I have a basic 1-router-1-satellite Orbi setup.  The Sat is ~20-25 feet from router with a "Good" wireless backhaul connection (ethernet wired connection not a option in my house).  The router is in my basement and sat is on main floor - a couple of walls in between too.

 

Daisy Chain

I recommend enabling this feature only if you have multiple sats that link like this: R-S-S.  If you have just one sat or your multiple sats are hub-&-spoke (S-R-S), then leave Daisy Chain disabled.

 

Implicit Beamforming

It's my understanding that implicit beamforming is only potentially helpful for older non-ac wireless devices (i.e. b/g/n 2.4-only devices).  I only have a few of those in my house, and they connect fine with beamforming disabled, so that's where I leave it.  I've experimented with having it "on" too, and didn't have any issues, but I also didn't notice any improvements. So, in an effort to keep things as simple as possible, I leave that option disabled.  

 

It's also my understanding that explicit beamforming (specifically for wireless ac devices) is inherently built into Orbi - there's no seperate selection option for that explicit beamforming capability.

 

 MU-MIMO

I'd bet almost anything that you don't have multiple mu-mimo devices that could potentially take advantage of this feature (such devices are still quite rare).  I don't have any such devices at all, so I leave this feature disabled.  To paraphrase one of the wise old-heads on smallnetbuilder.com, MU-MIMO is the 3-D TV of wifi these last couple years -- a lot of glitzy hype, but no real substance Smiley Wink

 

Fast Roaming

I have this feature disabled, since it caused my phone to bounce back-&-forth between my router and sat wayyy too much.  I am very dependent on wifi-calling, so that's how I noticed it.  My wifi-calling is super stable with this feature disabled, but it's certainly worth playing around with in your own setup - maybe it'll work great in your particular environment.

 

Wireless channels (2.4 and 5)

I've always left mine at the default since those work fine for me, but I'm in an uncongested area.  If you are in a more congested area, it's definitely worth analyzing your overall local wireless environment to determine the best channel selections for you, but that's good advice for setting up any router - Orbi or otherwise.

 

Good luck!

View solution in original post

Message 3 of 7
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Guide

Re: Correct settings for optimal usage for orbi

The feedback you received is great but I will tell you I am having the exact same issue after the latest firmware upgrade.  My Orbi has been outstanding for 6 months but this month after the firmware update I am about ready to throw it away.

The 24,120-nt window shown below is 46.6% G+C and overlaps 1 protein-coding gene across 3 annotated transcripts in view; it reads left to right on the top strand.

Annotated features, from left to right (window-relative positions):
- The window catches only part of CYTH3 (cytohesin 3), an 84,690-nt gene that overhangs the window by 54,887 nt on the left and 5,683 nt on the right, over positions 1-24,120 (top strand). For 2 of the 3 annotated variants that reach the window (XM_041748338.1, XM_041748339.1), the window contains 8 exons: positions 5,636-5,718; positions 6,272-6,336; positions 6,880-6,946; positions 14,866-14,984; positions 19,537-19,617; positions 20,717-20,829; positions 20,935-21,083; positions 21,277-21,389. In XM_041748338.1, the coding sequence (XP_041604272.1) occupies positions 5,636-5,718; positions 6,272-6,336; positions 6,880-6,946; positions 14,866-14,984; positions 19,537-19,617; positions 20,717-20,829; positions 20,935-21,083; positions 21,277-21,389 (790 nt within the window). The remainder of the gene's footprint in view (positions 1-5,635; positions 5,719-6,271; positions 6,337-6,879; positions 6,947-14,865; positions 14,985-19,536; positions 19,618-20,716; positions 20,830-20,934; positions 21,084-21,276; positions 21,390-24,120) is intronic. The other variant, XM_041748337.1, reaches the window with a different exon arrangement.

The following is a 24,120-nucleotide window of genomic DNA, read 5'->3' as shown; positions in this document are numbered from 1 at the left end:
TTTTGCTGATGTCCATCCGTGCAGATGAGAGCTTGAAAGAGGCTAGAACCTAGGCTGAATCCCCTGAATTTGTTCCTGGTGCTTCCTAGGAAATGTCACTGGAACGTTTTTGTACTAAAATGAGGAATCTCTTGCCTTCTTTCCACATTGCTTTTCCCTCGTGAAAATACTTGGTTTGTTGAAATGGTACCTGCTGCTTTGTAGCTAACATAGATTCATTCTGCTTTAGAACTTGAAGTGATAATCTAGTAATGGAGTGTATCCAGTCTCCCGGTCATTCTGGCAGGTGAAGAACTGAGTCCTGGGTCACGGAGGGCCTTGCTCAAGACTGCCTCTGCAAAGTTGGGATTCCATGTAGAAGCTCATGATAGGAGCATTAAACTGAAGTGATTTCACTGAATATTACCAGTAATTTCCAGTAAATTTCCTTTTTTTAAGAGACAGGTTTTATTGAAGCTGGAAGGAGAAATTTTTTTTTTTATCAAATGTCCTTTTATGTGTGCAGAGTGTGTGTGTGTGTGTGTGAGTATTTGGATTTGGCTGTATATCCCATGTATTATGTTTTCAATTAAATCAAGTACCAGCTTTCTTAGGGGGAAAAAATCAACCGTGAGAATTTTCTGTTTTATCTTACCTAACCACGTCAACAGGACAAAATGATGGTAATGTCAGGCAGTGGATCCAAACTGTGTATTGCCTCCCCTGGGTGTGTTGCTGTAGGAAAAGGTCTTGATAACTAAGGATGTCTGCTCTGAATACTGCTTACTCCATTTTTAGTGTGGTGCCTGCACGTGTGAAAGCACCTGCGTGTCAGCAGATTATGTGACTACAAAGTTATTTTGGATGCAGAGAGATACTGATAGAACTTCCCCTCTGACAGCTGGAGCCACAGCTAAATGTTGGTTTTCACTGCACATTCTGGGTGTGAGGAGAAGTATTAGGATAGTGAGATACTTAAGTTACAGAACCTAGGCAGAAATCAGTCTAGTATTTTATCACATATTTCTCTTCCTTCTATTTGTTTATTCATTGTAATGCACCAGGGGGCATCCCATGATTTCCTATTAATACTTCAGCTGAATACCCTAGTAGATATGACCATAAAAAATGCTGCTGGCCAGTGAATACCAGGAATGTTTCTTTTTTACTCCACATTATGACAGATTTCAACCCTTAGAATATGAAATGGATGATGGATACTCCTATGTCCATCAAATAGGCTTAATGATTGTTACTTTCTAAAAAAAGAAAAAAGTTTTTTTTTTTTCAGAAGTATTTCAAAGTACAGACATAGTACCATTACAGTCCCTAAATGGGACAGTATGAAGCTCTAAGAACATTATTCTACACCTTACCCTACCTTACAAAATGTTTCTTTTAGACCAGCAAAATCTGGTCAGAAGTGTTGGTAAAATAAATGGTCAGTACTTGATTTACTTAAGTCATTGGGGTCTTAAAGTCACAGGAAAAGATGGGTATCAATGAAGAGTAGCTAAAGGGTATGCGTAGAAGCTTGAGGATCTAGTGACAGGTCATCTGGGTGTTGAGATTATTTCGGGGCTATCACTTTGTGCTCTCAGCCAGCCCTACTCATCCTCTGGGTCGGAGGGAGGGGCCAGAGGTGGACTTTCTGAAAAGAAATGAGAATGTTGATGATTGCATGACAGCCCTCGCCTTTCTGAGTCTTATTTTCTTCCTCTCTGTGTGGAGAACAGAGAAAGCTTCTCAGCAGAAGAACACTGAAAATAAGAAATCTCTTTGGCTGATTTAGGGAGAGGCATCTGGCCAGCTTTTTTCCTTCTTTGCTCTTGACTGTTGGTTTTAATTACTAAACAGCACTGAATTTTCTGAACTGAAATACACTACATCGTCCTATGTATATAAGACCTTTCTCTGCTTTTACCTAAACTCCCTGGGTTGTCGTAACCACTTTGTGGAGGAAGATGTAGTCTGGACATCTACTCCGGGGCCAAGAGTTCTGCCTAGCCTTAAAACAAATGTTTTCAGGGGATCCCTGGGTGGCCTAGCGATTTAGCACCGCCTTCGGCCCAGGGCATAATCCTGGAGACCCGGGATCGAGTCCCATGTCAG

Among other issues I have had is exactly what you describe, everything connecting to the router even though my satellite shows a "good" connection.  Devices are even dropping down to 2.4 to connect to the router instead of the 5 ghz connection satellite right next to it.   It has been very frustrating.

 

I am running entirely defaults except for mu-mimo being checked.  UPNP unchecked and daisy chaining unchecked.  

Message 4 of 7
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Initiate

Re: Correct settings for optimal usage for orbi

Thanks for all the input.  I wish they would put out firmware that works and if its an old option or doesnt really matter if its checked or not check they just elimate it or set it to what it needs to be set to.  I see no need for an option to which gives you the same results checked or not.

Message 5 of 7
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Luminary

Re: Correct settings for optimal usage for orbi

Forget to include one thing in my previous post...  

 

As with every router I've ever owned, I also have unchecked (disabled) UPnP.

 

I don't have any devices that no-kidding require UPnP, so disabling it keeps a potential security loophole closed.   I have some devices that say they require UPnP, but those have always worked perfectly fine with UPnP disabled on all of the various routers I've owned (Orbi, Asus, Linksys, etc).

Message 6 of 7
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Prodigy

Re: Correct settings for optimal usage for orbi

Regarding MU-MIMO it works well on Qualcomm chipsets and clients along with Intel clients (ie Intel 8265/9260 WiFi cards) as well. Even SmallNebuder found decent gains on the R7800 with MU, they only denigrate it because of Broadcom not supporting it well. Only Broadcom router chipsets have a bad implementation that actually results in a penalty. MU-MIMO as a whole is not gimmicky, like 3D TV which, in any way. Granted the Orbi is Qualcomm based, however most MU clients are 2x2 (Dual Antenna) which means a 4x4 (Quad Antenna) router like the R7800 makes more sense for it rather than the Orbi which is 2x2 making MU pretty useless in this case, unless you have Broadcom clients which drop to 1x1 mode in MU mode (ie Galaxy S7/S8). So yeah in terms of the Orbi gimmicky, but not when in routers like the R7800 or R9000. It’s only going to keep improving as it’s a standard and will be part of the upcoming ax standard as well and more and more clients are supporting it. Also the chipset decides when to use MU even when set to “enabled” it will only use it under certain conditions where the chipsets seees it as beneficial as it is computationally intensive, according to an ex Qualcomm employee.
Message 7 of 7